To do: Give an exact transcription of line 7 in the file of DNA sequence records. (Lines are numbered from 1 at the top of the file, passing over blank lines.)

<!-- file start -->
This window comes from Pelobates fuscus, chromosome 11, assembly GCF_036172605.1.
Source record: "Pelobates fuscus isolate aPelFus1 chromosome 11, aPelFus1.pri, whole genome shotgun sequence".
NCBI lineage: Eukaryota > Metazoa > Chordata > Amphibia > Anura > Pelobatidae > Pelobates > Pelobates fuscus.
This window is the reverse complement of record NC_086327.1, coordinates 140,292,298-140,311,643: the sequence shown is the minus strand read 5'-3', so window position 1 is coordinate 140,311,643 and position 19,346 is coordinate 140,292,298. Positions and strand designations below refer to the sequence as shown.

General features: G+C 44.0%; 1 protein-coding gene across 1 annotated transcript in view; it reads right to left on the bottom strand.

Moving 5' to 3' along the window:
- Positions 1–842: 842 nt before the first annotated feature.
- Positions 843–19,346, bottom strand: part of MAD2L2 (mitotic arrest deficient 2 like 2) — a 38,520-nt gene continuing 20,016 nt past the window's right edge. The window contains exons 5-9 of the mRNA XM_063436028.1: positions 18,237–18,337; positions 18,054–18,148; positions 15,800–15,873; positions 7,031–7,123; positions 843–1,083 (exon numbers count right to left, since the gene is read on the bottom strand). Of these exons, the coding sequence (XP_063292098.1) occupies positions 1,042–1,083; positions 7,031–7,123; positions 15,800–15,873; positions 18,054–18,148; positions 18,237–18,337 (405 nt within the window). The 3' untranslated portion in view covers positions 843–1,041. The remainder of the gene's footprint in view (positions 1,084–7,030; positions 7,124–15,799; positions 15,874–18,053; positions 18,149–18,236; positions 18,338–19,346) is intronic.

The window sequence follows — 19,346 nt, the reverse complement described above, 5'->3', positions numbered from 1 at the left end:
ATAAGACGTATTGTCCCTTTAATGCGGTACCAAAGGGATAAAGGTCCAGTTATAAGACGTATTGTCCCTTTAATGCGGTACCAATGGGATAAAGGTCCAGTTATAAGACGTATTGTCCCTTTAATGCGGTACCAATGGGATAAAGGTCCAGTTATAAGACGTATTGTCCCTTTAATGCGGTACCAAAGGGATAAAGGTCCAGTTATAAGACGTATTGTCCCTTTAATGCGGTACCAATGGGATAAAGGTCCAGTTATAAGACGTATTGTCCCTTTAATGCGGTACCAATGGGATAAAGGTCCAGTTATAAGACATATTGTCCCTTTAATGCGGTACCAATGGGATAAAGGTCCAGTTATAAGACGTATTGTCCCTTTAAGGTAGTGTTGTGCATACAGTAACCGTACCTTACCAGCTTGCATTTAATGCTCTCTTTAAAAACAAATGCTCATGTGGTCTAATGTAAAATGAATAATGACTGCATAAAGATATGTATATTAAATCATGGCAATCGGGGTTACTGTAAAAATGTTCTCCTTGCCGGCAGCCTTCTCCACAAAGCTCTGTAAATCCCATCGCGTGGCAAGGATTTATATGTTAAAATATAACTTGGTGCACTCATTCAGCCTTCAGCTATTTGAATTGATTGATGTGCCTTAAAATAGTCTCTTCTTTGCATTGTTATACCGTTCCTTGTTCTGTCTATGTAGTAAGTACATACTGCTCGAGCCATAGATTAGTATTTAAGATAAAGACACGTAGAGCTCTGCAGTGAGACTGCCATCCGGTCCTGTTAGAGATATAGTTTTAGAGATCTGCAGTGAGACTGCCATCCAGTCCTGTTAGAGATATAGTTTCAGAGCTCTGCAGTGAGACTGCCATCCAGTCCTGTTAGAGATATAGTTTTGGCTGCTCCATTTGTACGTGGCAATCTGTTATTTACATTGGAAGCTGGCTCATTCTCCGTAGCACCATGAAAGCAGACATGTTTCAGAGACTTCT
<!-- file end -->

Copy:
- Positions 1–842: 842 nt before the first annotated feature.